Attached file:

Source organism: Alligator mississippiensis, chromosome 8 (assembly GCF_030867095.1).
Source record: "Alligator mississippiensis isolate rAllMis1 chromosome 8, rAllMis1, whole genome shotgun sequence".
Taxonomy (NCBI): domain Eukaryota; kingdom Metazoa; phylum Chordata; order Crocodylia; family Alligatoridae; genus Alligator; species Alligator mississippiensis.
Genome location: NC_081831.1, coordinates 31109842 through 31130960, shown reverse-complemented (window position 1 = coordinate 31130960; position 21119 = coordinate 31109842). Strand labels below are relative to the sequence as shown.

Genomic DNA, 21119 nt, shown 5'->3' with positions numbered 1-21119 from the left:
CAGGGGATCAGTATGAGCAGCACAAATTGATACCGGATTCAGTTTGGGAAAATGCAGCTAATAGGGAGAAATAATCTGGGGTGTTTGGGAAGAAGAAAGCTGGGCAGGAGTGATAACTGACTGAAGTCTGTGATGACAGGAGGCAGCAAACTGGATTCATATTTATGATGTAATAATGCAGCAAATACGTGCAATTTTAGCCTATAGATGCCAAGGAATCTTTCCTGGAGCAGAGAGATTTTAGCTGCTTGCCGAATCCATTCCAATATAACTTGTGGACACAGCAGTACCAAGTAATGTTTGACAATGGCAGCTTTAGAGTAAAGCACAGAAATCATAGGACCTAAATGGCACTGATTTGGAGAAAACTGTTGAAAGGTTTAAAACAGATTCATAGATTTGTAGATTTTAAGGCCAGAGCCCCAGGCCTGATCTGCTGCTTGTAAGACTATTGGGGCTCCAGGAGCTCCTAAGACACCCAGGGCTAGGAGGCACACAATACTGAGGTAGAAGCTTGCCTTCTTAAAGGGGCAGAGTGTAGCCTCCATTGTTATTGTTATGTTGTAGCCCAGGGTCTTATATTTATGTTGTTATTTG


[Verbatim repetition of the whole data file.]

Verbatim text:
Source organism: Alligator mississippiensis, chromosome 8 (assembly GCF_030867095.1).
Source record: "Alligator mississippiensis isolate rAllMis1 chromosome 8, rAllMis1, whole genome shotgun sequence".
Taxonomy (NCBI): domain Eukaryota; kingdom Metazoa; phylum Chordata; order Crocodylia; family Alligatoridae; genus Alligator; species Alligator mississippiensis.
Genome location: NC_081831.1, coordinates 31109842 through 31130960, shown reverse-complemented (window position 1 = coordinate 31130960; position 21119 = coordinate 31109842). Strand labels below are relative to the sequence as shown.

Genomic DNA, 21119 nt, shown 5'->3' with positions numbered 1-21119 from the left:
CAGGGGATCAGTATGAGCAGCACAAATTGATACCGGATTCAGTTTGGGAAAATGCAGCTAATAGGGAGAAATAATCTGGGGTGTTTGGGAAGAAGAAAGCTGGGCAGGAGTGATAACTGACTGAAGTCTGTGATGACAGGAGGCAGCAAACTGGATTCATATTTATGATGTAATAATGCAGCAAATACGTGCAATTTTAGCCTATAGATGCCAAGGAATCTTTCCTGGAGCAGAGAGATTTTAGCTGCTTGCCGAATCCATTCCAATATAACTTGTGGACACAGCAGTACCAAGTAATGTTTGACAATGGCAGCTTTAGAGTAAAGCACAGAAATCATAGGACCTAAATGGCACTGATTTGGAGAAAACTGTTGAAAGGTTTAAAACAGATTCATAGATTTGTAGATTTTAAGGCCAGAGCCCCAGGCCTGATCTGCTGCTTGTAAGACTATTGGGGCTCCAGGAGCTCCTAAGACACCCAGGGCTAGGAGGCACACAATACTGAGGTAGAAGCTTGCCTTCTTAAAGGGGCAGAGTGTAGCCTCCATTGTTATTGTTATGTTGTAGCCCAGGGTCTTATATTTATGTTGTTATTTG